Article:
being really really ridiculously good-looking
"Grownups never understand anything by themselves, and it is tiresome for children to be...moreYou can read more reviews at my blog, The Armchair Librarian.
"Grownups never understand anything by themselves, and it is tiresome for children to be always and forever explaining things to them" (p.8).
This is one of those children's books I haven't gotten around to reading until now, although upon starting it I came to the immediate conclusion that, like The Velveteen Rabbit, Bambi, and the legions of other kiddie books responsible for scarring children everywhere under the ages of nine, that this is one of those disillusioning books that forces you to See How Things Are. That is, death is not something reserved for Disney villains and Hitler. It Could Happen to You.
(Cue crying toddlers.)
Our narrator is a man who is clearly still a child at heart. He dreamed of being an artist, but the grownups around him destroyed that dream, and so he became a pilot instead. Except he ends up crash-landing in the Sahara desert. Oops. While there, he encounters a strange little boy who calls himself The Little Prince, and who comes from somewhere beyond the stars.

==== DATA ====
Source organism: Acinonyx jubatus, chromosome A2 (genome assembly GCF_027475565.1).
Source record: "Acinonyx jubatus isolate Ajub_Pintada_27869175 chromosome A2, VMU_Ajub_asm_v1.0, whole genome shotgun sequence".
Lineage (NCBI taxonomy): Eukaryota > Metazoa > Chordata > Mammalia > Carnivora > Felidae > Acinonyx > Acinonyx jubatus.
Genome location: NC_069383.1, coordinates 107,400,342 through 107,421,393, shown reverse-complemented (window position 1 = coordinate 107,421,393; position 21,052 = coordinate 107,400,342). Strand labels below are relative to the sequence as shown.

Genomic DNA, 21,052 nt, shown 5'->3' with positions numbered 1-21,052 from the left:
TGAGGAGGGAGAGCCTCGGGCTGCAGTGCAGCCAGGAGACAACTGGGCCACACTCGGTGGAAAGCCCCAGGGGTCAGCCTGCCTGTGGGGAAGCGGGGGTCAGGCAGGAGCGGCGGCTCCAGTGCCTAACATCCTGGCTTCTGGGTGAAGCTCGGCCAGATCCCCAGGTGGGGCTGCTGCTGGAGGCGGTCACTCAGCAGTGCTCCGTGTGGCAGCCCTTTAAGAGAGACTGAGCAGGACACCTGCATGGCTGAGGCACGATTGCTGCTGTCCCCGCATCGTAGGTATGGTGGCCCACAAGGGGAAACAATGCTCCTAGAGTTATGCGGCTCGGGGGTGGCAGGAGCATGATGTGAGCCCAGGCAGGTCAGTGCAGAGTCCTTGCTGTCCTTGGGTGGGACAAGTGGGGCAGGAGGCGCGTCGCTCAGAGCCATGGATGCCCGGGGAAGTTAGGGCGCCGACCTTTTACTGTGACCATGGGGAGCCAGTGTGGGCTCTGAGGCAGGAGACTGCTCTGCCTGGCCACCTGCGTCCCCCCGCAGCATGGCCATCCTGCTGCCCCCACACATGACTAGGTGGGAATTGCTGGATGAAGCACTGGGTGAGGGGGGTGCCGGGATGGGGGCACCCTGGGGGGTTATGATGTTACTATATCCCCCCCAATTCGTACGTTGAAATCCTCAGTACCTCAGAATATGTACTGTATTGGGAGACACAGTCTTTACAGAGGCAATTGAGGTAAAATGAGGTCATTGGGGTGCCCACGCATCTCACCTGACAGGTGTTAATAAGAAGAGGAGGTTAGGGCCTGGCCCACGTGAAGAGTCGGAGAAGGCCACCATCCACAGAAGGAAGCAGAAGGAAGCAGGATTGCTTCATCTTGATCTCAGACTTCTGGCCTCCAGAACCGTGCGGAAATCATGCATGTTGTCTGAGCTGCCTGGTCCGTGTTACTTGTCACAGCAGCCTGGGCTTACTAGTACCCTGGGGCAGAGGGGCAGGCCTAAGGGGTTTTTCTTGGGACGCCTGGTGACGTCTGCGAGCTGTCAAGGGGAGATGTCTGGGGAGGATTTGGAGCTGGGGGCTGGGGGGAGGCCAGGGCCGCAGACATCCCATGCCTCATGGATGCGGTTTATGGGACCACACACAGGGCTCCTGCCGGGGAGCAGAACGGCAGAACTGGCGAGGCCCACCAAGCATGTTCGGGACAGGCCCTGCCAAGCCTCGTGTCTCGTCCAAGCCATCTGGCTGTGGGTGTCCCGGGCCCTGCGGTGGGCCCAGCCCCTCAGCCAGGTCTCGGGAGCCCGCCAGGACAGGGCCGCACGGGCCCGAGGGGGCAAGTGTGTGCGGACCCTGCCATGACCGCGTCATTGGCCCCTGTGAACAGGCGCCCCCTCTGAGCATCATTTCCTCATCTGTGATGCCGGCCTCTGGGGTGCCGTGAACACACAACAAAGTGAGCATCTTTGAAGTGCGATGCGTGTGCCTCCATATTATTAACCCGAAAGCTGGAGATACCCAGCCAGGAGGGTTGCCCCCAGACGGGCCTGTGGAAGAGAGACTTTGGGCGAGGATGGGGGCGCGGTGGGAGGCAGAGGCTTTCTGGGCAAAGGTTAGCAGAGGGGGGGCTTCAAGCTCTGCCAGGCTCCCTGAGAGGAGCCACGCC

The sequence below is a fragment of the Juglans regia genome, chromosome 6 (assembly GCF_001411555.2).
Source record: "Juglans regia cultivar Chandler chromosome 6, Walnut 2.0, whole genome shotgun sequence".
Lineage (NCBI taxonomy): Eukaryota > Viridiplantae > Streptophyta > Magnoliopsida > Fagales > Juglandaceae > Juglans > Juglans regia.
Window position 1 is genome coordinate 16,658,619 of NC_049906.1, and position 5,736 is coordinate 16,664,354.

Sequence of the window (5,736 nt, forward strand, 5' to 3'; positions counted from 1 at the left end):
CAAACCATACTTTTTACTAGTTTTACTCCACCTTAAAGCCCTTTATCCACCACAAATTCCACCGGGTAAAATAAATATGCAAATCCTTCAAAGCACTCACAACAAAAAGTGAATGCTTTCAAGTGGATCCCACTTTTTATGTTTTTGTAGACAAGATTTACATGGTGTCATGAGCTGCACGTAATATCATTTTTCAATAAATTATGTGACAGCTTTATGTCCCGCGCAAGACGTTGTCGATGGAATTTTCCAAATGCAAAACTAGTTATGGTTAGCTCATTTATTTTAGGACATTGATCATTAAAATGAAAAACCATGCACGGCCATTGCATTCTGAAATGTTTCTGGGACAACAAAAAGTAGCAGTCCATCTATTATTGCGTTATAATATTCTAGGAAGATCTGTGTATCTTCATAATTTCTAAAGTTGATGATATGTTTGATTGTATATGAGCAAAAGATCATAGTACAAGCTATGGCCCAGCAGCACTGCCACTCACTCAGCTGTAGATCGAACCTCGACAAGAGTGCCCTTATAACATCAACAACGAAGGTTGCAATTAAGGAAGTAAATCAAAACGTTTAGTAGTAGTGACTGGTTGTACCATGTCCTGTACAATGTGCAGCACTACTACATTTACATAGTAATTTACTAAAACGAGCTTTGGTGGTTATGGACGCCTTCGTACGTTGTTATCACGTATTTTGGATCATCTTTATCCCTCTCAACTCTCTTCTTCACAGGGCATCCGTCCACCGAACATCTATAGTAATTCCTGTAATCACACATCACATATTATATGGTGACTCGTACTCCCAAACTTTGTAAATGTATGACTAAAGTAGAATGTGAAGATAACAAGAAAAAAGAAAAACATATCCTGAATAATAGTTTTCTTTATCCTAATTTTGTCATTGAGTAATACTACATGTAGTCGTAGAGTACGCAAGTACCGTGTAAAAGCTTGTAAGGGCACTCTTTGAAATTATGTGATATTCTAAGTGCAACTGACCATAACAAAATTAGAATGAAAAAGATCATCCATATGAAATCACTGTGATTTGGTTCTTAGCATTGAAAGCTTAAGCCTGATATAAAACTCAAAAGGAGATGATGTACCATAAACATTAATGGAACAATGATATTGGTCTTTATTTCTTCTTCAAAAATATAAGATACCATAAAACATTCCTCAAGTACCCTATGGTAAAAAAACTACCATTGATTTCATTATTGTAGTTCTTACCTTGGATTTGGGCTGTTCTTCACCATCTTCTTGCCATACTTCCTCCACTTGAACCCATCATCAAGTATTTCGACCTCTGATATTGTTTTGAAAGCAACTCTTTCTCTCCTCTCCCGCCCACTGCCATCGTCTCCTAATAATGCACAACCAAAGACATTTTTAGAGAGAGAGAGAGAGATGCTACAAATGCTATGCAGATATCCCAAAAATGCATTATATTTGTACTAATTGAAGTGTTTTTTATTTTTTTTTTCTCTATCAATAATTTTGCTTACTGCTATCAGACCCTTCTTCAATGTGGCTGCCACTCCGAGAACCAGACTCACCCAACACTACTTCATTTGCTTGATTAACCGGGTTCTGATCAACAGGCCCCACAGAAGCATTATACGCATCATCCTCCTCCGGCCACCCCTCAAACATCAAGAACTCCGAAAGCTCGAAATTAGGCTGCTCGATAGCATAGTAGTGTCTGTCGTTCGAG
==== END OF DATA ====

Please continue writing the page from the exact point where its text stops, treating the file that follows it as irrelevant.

As the two protagonists wander through the Sahara, the Little Prince recounts his travels from his home planet - replete with a flower, three volcanoes (one extinct), poppies, and insidious baobobs - to other little asteroids peopled by peculiar grownups with their own off-brand delusions. Each inhabitant is an exercise in philosophy and morality. For example, the businessman who is determined to number the stars with the intent of owning them all some day -
"And what good does it do you to own the stars?"
"It does me the good of making me rich."
"And what good does it do you to be rich?"
"It makes it possible for me to buy more stars if any are discovered."
"I myself own a flower ... which I water every day. I own three volcanoes, which I clean out every week (for I also clean out the one that is extinct; one never knows). It is of some use to my volcanoes, and it is of some use to my flower, that I own them. But you are of no use to the stars..."
This allegory is not exactly subtle, though de Saint-Exupéry never actually gets preachy to the point where he could be considered to be beating the dead horse.
There is a fox, which I pictured as a Fennec fox, especially when the prince says that the narrator drew the ears too pointed.